I broke the chain.
I spent some time debating whether I should write two articles today or an extra long one to make up for the one I missed yesterday. But I've decided that the best course of action is to just get back on that writing horse and write - instead of debating how much I should write.
I was inspired by Jerry Seinfeld's productivity advice and while I have used apps like Commit to track my daily habits, I had never used it with the intention of not breaking the so-called chain. I decided to try it and to use an app called Coach.me because, you know, community and all that.
In my excitement I entered a bunch of 'habits' I hoped to track and keep the chain going. Two habits that I already do daily are morning pages and meditation. There are days that I might skip this morning routine, but it's already so ingrained in my daily actions that I just continue doing it the following day. Same goes with making the bed everyday.
So anyway, I added a whole bunch of things I want to track. Things like:
- Walking X amounts of steps daily
- Eating one healthy meal a day
- Working out X amount of times a week
- Yoga X amount of time a week
- Fasting X days
- Vegetarian on certain days
- Blog daily
And on it went. I was so happy and 100% certain that these are things I will do because I am super human and this isn't this how these things work? Heh.
Same ol' story
I'm sure you know where I'm going. This isn't a new story. As I entered each habit into my app, I smiled inwardly knowing I'm setting myself up for failure. But whatevs. It felt good doing it. So I did.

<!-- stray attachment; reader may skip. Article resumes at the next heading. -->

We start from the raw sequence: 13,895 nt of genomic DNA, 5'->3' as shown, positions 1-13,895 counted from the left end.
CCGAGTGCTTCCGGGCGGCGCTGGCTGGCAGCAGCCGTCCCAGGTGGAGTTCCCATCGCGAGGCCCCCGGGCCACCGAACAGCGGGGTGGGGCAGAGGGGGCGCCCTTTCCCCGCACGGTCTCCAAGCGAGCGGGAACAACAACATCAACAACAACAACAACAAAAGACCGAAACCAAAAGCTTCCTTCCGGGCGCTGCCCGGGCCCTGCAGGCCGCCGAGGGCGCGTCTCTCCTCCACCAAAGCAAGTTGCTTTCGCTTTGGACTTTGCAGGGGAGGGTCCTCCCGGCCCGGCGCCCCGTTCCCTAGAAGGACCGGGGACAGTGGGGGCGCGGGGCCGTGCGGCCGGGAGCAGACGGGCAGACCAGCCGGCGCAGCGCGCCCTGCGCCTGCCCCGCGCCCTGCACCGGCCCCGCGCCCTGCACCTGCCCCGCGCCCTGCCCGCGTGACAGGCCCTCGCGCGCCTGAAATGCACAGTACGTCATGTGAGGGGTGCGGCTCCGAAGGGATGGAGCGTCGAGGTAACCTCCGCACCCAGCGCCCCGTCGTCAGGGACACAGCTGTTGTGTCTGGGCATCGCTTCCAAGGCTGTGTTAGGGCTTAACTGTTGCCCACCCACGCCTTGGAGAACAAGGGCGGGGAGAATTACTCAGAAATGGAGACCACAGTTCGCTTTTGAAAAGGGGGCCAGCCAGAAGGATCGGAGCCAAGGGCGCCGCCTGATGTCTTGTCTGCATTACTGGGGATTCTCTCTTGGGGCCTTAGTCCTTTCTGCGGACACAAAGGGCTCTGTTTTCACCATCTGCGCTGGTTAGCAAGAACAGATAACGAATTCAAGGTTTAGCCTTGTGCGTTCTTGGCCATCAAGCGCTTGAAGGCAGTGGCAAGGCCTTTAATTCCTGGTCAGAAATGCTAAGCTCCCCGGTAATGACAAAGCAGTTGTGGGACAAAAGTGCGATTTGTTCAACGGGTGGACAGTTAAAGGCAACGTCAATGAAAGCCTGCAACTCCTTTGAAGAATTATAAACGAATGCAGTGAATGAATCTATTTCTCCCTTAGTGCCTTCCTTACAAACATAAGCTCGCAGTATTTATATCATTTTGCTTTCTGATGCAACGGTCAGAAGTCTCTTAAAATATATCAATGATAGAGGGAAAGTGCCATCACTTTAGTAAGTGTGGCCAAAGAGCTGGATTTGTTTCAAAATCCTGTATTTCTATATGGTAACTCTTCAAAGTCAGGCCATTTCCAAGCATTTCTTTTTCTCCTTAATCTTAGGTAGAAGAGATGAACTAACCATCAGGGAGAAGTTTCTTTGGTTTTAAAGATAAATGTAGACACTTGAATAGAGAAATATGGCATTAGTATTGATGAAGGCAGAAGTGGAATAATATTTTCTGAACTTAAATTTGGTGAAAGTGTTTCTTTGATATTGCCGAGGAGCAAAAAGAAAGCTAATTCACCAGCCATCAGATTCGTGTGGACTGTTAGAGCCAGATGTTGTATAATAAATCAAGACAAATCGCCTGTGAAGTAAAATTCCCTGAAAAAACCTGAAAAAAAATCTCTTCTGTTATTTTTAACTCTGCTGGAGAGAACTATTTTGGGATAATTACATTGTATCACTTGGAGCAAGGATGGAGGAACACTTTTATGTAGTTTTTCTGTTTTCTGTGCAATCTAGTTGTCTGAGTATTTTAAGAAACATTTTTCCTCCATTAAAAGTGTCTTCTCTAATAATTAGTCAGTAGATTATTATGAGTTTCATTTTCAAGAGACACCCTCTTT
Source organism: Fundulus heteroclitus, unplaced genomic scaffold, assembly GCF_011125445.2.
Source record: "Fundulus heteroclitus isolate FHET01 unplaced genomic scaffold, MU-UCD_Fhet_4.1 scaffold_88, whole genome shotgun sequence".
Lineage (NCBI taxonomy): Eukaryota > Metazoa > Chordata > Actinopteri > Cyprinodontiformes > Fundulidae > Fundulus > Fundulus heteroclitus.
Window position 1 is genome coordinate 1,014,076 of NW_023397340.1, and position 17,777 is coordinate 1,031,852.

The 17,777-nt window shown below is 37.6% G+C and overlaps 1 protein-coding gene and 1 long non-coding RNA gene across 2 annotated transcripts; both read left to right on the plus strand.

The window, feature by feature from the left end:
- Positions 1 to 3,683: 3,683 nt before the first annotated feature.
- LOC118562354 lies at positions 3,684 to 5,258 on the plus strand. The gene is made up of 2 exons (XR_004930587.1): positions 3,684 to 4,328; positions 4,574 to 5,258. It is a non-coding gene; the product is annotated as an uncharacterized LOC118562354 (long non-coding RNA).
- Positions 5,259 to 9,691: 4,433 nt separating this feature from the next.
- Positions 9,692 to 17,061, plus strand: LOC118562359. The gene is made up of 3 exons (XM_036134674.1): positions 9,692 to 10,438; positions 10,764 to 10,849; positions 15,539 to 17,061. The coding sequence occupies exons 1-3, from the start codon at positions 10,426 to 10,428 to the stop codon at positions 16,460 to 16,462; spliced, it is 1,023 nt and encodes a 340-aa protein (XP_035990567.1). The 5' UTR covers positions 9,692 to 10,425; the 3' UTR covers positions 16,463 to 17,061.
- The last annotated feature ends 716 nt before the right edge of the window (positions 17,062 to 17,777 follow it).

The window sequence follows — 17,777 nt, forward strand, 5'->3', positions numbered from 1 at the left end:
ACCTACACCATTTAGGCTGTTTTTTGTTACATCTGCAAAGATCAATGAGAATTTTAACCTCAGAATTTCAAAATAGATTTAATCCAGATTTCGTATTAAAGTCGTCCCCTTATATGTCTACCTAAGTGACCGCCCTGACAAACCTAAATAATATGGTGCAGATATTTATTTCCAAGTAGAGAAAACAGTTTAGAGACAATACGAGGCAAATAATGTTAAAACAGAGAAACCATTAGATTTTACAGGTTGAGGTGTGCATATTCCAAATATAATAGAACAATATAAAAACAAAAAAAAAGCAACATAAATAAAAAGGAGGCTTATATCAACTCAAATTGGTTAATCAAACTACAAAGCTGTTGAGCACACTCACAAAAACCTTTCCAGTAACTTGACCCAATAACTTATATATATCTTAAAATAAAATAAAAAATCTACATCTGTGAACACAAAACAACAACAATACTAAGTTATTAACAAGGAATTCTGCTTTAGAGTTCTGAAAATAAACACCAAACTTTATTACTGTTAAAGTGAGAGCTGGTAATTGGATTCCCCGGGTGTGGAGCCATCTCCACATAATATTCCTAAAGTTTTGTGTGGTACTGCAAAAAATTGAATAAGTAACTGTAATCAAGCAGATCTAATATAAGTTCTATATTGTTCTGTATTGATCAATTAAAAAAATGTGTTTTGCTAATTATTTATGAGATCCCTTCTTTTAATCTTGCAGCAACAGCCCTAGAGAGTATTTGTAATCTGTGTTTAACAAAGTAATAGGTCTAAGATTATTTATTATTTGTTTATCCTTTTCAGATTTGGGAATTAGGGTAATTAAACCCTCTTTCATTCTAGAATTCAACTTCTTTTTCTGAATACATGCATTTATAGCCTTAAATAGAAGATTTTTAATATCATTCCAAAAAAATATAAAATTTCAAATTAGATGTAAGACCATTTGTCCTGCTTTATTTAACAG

From past experience, I know that focusing on building a bunch of habits at a time is just far too much effort. I built a daily meditation and journaling habit by doing it as 'one action' i.e. Wake, pee, journal + meditate one after another. I did this for months before it became a real habit. Not 21 days. Not 30 days. Months.
After that I added yoga. The goal was to just get on the yoga mat, even if all I did was sit there for 15 minutes. I followed a six day a week practice. I must say, the yoga habit is a much easier one to break because after I was convinced that this was now a habit I changed the 'get on mat even if it's just to sit there' to 'get on mat for the whole Primary 1 series'.
When I don't have an hour and a half to spend on doing yoga, it's much easier to break the chain.
Make the entry point simple
I realized that I had to make getting to the task as simple as possible. Even if I wanted to build towards the full primary series, the goal had to remain getting on to the mat. Because that way, on days I can't do the whole primary series, I will still make an effort to get on my mat so I keep the habit. This way, I know that on days I do miss the task, it's for a good reason, because the entry point was so easy.
That works for me anyway.
Which brings me to to breaking the chain yesterday. I am not knocking myself, but it's pretty 'painful' to see the chain broken because I want consistency in my Xs. I don't think I will be breaking this very often.